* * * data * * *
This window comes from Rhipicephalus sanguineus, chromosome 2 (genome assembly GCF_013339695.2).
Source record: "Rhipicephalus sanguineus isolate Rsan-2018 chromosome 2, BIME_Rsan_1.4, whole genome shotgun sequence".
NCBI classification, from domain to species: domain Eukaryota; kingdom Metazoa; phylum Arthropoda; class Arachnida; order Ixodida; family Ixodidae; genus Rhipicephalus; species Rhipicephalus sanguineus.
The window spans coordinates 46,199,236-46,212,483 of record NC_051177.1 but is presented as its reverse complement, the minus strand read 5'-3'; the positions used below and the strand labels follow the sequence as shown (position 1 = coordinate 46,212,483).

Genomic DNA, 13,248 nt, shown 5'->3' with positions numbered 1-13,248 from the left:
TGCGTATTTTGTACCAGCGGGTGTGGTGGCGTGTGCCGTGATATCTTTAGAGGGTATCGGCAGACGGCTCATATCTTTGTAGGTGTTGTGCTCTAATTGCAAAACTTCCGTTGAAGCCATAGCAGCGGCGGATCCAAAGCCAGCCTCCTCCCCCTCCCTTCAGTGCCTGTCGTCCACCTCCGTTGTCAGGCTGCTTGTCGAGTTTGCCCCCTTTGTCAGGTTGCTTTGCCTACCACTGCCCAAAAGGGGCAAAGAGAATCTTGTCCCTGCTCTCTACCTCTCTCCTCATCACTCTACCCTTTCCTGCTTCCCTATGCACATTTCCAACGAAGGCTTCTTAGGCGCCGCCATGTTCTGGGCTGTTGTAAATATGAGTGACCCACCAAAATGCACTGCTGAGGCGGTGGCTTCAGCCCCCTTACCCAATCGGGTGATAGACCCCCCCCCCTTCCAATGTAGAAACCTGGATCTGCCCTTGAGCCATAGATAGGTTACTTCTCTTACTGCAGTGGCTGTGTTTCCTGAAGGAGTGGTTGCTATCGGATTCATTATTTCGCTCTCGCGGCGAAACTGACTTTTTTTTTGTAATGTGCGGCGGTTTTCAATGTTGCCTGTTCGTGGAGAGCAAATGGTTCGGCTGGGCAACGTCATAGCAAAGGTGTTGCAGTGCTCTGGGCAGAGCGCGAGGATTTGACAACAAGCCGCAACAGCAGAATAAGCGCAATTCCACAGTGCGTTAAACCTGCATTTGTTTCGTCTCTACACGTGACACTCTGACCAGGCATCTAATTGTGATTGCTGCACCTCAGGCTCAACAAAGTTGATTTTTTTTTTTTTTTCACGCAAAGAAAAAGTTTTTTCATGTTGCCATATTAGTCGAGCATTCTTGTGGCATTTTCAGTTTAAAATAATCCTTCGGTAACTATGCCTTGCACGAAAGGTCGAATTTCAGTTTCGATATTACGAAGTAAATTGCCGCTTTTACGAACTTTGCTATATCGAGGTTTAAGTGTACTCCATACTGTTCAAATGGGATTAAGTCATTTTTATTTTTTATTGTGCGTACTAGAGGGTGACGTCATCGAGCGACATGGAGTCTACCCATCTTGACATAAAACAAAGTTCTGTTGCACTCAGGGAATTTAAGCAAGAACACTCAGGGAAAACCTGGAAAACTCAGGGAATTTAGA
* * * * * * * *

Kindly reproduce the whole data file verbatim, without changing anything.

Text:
This window comes from Rhipicephalus sanguineus, chromosome 2 (genome assembly GCF_013339695.2).
Source record: "Rhipicephalus sanguineus isolate Rsan-2018 chromosome 2, BIME_Rsan_1.4, whole genome shotgun sequence".
NCBI classification, from domain to species: domain Eukaryota; kingdom Metazoa; phylum Arthropoda; class Arachnida; order Ixodida; family Ixodidae; genus Rhipicephalus; species Rhipicephalus sanguineus.
The window spans coordinates 46,199,236-46,212,483 of record NC_051177.1 but is presented as its reverse complement, the minus strand read 5'-3'; the positions used below and the strand labels follow the sequence as shown (position 1 = coordinate 46,212,483).

Genomic DNA, 13,248 nt, shown 5'->3' with positions numbered 1-13,248 from the left:
TGCGTATTTTGTACCAGCGGGTGTGGTGGCGTGTGCCGTGATATCTTTAGAGGGTATCGGCAGACGGCTCATATCTTTGTAGGTGTTGTGCTCTAATTGCAAAACTTCCGTTGAAGCCATAGCAGCGGCGGATCCAAAGCCAGCCTCCTCCCCCTCCCTTCAGTGCCTGTCGTCCACCTCCGTTGTCAGGCTGCTTGTCGAGTTTGCCCCCTTTGTCAGGTTGCTTTGCCTACCACTGCCCAAAAGGGGCAAAGAGAATCTTGTCCCTGCTCTCTACCTCTCTCCTCATCACTCTACCCTTTCCTGCTTCCCTATGCACATTTCCAACGAAGGCTTCTTAGGCGCCGCCATGTTCTGGGCTGTTGTAAATATGAGTGACCCACCAAAATGCACTGCTGAGGCGGTGGCTTCAGCCCCCTTACCCAATCGGGTGATAGACCCCCCCCCCTTCCAATGTAGAAACCTGGATCTGCCCTTGAGCCATAGATAGGTTACTTCTCTTACTGCAGTGGCTGTGTTTCCTGAAGGAGTGGTTGCTATCGGATTCATTATTTCGCTCTCGCGGCGAAACTGACTTTTTTTTTGTAATGTGCGGCGGTTTTCAATGTTGCCTGTTCGTGGAGAGCAAATGGTTCGGCTGGGCAACGTCATAGCAAAGGTGTTGCAGTGCTCTGGGCAGAGCGCGAGGATTTGACAACAAGCCGCAACAGCAGAATAAGCGCAATTCCACAGTGCGTTAAACCTGCATTTGTTTCGTCTCTACACGTGACACTCTGACCAGGCATCTAATTGTGATTGCTGCACCTCAGGCTCAACAAAGTTGATTTTTTTTTTTTTTTCACGCAAAGAAAAAGTTTTTTCATGTTGCCATATTAGTCGAGCATTCTTGTGGCATTTTCAGTTTAAAATAATCCTTCGGTAACTATGCCTTGCACGAAAGGTCGAATTTCAGTTTCGATATTACGAAGTAAATTGCCGCTTTTACGAACTTTGCTATATCGAGGTTTAAGTGTACTCCATACTGTTCAAATGGGATTAAGTCATTTTTATTTTTTATTGTGCGTACTAGAGGGTGACGTCATCGAGCGACATGGAGTCTACCCATCTTGACATAAAACAAAGTTCTGTTGCACTCAGGGAATTTAAGCAAGAACACTCAGGGAAAACCTGGAAAACTCAGGGAATTTAGA